You know, beyond the pics etc - what I really like, is the way you've written about a completely different profession and world, without exoticising it, or making them seem like animals in a zoo. I think its tough for even well meaning writers to achieve that. Kudos!

Quaint Murmur said...
This comment has been removed by the author.
Quaint Murmur said...

I'm glad I stumbled upon your blog.
Not many people can write simply and still conjure up an image, with the tiniest details in the reader's head. You succeed in doing that. And how.
The pictures are beautiful, to say the least. They can hold their own without any description.
In in the end, writing like this-where the readers can see and feel it all for themselves- is really the best kind.

Good luck with your writing :)

Viewer said...

Hey nice interpretation of the one ofa kin place. The pictures are awesome as usual.

Rajesh Dangi said...

Lovely Post!! nice shots...

Bobin said...

Hey!! Great post this! Why don't you do something like this with the dabbawalas? I really would love to know exactly how they do what they do!!

Musings.. said...

Mumbai is so special!! I remember in Nagpur as a kid the dhobi came door to door in a bullock cart and loaded our bundles into the cart .. he came back promptly the week after with neatly folded and clean smelling clothes!!!

Ms Cute Pants said...

Absolutely fabulous! All those years in India I never knew where the clothes went to. Loved this behind the scenes look! I just stumbled upon your amazing blog & as I'm trying to read your posts your amazing pictures are distracting me! Kudos!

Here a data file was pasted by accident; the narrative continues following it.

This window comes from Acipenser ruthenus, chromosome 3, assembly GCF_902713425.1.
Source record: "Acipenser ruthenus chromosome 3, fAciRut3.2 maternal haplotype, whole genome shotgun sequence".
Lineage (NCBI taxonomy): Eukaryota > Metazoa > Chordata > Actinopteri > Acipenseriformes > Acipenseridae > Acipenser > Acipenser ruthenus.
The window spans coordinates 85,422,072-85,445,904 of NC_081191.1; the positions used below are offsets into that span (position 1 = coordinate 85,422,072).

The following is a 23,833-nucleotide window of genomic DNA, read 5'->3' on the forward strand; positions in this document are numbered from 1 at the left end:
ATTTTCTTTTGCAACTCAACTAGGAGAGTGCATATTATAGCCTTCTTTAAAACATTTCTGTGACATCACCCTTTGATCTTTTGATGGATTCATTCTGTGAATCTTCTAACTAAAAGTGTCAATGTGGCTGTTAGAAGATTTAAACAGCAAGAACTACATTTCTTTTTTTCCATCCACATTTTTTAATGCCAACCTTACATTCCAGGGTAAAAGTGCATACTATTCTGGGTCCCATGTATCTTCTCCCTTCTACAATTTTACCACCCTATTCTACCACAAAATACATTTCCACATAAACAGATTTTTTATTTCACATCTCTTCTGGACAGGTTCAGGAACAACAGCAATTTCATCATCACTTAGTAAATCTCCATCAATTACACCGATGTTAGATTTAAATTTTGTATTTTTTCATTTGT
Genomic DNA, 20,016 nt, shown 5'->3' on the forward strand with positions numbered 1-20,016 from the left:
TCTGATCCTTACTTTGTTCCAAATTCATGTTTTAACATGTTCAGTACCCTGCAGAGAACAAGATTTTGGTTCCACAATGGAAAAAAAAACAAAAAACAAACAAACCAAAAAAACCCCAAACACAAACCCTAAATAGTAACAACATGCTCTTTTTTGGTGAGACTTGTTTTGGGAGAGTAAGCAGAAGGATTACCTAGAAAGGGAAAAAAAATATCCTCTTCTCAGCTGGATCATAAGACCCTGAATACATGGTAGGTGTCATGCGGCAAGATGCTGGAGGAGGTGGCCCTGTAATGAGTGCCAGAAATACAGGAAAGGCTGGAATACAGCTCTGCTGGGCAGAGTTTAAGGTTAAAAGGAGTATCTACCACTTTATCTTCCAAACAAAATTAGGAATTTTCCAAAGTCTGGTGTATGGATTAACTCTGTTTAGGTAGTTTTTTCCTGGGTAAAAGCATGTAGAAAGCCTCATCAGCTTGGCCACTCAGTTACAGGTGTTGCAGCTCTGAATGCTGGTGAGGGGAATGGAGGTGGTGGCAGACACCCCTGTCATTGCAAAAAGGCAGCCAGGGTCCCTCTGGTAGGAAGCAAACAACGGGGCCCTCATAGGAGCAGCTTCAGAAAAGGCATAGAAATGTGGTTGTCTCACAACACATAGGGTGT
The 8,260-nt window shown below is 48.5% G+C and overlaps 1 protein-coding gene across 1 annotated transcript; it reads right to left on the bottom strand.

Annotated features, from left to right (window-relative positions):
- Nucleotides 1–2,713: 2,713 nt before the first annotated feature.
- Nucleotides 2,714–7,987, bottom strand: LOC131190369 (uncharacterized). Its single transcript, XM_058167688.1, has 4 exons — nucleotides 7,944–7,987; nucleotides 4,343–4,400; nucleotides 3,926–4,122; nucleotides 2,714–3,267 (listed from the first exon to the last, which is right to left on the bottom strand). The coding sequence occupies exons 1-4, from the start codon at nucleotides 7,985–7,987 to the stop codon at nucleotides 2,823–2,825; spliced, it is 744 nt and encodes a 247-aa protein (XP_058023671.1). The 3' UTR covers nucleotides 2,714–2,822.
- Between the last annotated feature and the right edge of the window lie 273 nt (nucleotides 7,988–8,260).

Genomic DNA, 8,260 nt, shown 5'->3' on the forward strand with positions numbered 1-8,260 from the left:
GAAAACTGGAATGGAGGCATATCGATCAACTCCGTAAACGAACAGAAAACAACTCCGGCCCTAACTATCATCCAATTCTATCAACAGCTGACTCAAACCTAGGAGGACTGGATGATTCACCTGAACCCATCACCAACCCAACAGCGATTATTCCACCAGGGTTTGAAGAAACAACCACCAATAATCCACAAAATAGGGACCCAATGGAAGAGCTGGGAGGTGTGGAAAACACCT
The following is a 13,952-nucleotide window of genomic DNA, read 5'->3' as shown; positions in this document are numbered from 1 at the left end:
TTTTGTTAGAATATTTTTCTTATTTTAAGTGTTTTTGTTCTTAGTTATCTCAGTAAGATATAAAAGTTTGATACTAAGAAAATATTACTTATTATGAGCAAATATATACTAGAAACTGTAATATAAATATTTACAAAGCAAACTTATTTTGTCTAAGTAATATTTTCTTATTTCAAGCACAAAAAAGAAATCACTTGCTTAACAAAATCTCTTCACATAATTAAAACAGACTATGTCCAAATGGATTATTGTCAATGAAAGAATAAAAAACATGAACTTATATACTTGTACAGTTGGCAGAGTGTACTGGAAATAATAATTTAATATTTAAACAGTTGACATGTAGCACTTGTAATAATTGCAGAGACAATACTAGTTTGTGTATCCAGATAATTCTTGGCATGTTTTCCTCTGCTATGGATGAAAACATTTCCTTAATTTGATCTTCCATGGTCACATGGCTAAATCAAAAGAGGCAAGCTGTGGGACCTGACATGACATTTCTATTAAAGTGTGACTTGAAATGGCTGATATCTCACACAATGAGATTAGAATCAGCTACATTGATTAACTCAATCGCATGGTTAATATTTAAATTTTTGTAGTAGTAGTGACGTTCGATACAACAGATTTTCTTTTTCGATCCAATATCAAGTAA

FriedClyde said...

very very nice :) just came across your blog!

Ashish Sidapara said...

Nice documentary stuff, i miss bombay!

The_Girl_From_Ipanema said...

very nice post, awesome pictures, you make me cry with bombay-sickness!

:'(

Biby Cletus said...

Nice post, its a really cool blog that you have here, i like the way you present things, keep up the good work, will be back.

Expect more from you...

Warm Regards

Biby Cletus :- Blog

Perspective Inc said...

Awesome pics...

ankurindia said...

its interesting to see how they do it on such a large scale. but are not washing machines destroying there business .i mean why do peoples go to them instead of using machines

vineeta said...

deadly post :)

Anonymous said...

Great piece of research! what exactly are the "dhobi marks" like? alphabetic letters? hieroglyphics? I remember from childhood, seeing them stick a pin into some ball of ink-paste to make marks into the clothes - but never till now thought about the whole big logistical aspect of how these were used to track individual households! so amazing!